Search URJ.org and the other Reform websites:

 

Sanbat Wat (Ethiopian Shabbat Stew)

By: 
Tina Wasserman

Often declared the national dish of Ethiopia, a wat is a stew, and doro wat is a spicy chicken stew eaten with one’s fingers using injera bread to scoop up the morsels of food and gravy and to temper the heat of the seasonings. Sanbat means “Sabbath,” and Ethiopian Jews, no matter how poor, would find a way to add a little bit of chicken to their daily stew to elevate their food for their Sabbath table.

Although my assistant Avvennett is from Ethiopian lineage, I took my direction from Joan Nathan and adapted her recipe from The Foods of Israel Today to create this wonderful dish. More pepper flakes, hot harissa, or Berber seasoning may be added to spice this dish to your palate.

Makes 4 to 6 servings
Ingredients: 
3 large onions, finely chopped
Salt and freshly ground black pepper
3 tablespoons corn or peanut oil
4 large cloves of garlic, finely minced
2 teaspoons freshly grated peeled ginger
1 tablespoon cumin
1 tablespoon nutmeg
1 tablespoon ground coriander
1/2 teaspoon red pepper flakes
3/4 cup water
1 teaspoon cinnamon
1 teaspoon turmeric
One 8-ounce can of tomato sauce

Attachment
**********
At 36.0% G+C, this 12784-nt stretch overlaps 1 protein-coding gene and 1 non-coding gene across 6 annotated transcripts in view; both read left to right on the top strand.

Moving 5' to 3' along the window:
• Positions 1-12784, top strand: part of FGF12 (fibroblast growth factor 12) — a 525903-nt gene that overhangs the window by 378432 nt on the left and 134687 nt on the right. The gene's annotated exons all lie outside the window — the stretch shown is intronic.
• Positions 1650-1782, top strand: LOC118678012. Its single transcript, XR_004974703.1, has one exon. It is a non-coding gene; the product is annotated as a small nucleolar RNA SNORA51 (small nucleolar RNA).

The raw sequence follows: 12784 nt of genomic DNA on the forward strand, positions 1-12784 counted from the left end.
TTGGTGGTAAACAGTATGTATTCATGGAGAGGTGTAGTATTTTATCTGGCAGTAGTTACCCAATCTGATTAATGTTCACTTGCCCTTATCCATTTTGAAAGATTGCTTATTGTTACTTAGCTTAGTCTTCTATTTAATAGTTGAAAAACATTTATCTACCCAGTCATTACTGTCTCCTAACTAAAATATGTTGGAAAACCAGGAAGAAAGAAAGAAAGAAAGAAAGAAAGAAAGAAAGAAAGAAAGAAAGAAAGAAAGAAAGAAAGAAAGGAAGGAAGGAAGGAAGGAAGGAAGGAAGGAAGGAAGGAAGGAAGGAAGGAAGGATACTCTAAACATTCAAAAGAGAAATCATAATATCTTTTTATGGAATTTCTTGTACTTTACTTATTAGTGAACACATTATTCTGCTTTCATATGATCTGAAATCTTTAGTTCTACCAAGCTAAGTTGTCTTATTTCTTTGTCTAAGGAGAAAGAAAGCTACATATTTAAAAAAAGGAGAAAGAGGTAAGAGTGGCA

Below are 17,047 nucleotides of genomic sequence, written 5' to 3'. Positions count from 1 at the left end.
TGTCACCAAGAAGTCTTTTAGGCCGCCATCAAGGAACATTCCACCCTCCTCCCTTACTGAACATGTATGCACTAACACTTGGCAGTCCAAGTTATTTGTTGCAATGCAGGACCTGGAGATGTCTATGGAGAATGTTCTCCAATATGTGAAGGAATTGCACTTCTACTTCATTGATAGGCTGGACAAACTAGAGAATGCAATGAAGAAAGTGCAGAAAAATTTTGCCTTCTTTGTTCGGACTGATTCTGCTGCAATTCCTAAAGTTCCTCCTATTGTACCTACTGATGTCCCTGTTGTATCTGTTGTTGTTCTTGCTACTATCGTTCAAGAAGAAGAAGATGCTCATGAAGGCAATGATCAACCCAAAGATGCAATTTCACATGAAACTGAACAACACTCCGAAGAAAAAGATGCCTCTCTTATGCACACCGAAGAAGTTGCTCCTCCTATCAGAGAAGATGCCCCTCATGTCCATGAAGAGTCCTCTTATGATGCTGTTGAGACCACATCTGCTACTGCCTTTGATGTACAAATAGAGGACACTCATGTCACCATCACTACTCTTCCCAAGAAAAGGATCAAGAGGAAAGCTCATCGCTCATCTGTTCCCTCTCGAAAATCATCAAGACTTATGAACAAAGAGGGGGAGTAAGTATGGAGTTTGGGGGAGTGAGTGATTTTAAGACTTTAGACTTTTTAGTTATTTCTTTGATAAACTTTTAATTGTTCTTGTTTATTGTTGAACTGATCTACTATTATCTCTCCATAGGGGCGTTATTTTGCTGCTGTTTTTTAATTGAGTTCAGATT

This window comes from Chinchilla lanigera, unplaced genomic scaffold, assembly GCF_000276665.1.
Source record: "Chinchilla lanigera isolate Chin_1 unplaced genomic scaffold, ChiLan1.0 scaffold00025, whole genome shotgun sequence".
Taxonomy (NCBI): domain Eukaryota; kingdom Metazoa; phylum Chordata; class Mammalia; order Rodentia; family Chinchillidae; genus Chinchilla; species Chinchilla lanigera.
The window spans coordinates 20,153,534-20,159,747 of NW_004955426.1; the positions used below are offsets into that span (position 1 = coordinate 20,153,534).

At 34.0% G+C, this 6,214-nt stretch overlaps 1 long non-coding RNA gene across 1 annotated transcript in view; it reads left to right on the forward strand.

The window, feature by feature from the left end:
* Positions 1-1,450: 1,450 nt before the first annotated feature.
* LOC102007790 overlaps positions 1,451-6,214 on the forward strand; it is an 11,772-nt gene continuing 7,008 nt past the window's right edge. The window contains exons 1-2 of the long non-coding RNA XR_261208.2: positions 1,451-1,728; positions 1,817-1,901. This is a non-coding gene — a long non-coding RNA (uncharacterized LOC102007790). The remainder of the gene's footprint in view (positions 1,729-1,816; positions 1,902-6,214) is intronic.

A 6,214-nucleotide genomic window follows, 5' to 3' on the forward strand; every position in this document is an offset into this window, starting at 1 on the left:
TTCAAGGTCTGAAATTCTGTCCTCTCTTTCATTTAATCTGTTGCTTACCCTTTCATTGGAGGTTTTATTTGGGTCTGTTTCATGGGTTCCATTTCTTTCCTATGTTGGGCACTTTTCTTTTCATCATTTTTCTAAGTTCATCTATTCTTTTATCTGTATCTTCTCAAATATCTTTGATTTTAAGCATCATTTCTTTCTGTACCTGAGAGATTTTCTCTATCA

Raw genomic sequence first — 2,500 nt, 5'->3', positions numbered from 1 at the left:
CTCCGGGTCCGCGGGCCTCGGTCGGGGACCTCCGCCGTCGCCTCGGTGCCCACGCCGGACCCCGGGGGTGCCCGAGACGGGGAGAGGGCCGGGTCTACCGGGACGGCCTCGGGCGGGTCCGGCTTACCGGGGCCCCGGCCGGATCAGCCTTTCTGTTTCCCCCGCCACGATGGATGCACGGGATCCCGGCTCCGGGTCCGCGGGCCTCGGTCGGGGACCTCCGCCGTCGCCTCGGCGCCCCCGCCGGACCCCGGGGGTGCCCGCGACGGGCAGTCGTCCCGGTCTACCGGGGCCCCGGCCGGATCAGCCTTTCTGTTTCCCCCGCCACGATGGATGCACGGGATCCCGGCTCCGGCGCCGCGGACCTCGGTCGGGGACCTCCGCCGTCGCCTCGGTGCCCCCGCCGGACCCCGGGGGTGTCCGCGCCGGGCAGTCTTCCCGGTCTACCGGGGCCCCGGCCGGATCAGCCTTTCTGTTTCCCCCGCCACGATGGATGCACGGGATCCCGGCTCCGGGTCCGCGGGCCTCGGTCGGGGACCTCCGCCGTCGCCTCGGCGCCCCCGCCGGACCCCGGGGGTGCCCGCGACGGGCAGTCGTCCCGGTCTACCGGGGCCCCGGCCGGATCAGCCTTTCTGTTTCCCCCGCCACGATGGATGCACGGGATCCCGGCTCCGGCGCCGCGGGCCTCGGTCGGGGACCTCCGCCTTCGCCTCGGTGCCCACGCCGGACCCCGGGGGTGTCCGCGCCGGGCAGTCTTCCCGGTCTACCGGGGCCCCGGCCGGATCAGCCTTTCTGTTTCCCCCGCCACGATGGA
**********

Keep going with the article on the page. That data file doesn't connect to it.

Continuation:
1 chicken, cut into 8–12 pieces (if large, cut thighs and breasts in half)
Directions: 
  1. Heat a large skillet or casserole for 20 seconds over medium-high heat. Add the onions, sprinkle with salt and pepper, and sauté in the dry pan for 2 minutes.
  2. Add the 3 tablespoons of oil and stir to evenly coat the onions. Add the garlic and ginger and continue to sauté until the onions are soft. Do not let the garlic brown or it will become bitter.
  3. Add the cumin, nutmeg, coriander, pepper flakes, and 1/2 cup of the water. Combine well and simmer for 4 minutes.
  4. Add the remaining spices, the remaining 1/4 cup water, and the tomato sauce, and cook at a boil for 5 minutes.
  5. Add the chicken pieces, turning to coat thoroughly with the sauce. Cover. Reduce temperature to medium or a gentle simmer, and cook for 30–40 minutes until the chicken is tender. Serve with rice and injera (Ethiopian flatbread).
Source: 
Tina's Tidbits: 

  • Part of the Ethiopian cooking technique for wat is to sauté the onion in a dry pan first. This helps break down the onion so that it will thicken the sauce.
  • Spices, especially brown ones, should be stored in the freezer to retain their flavor.
  • Fresh ginger is easily peeled using the edge of an ordinary spoon.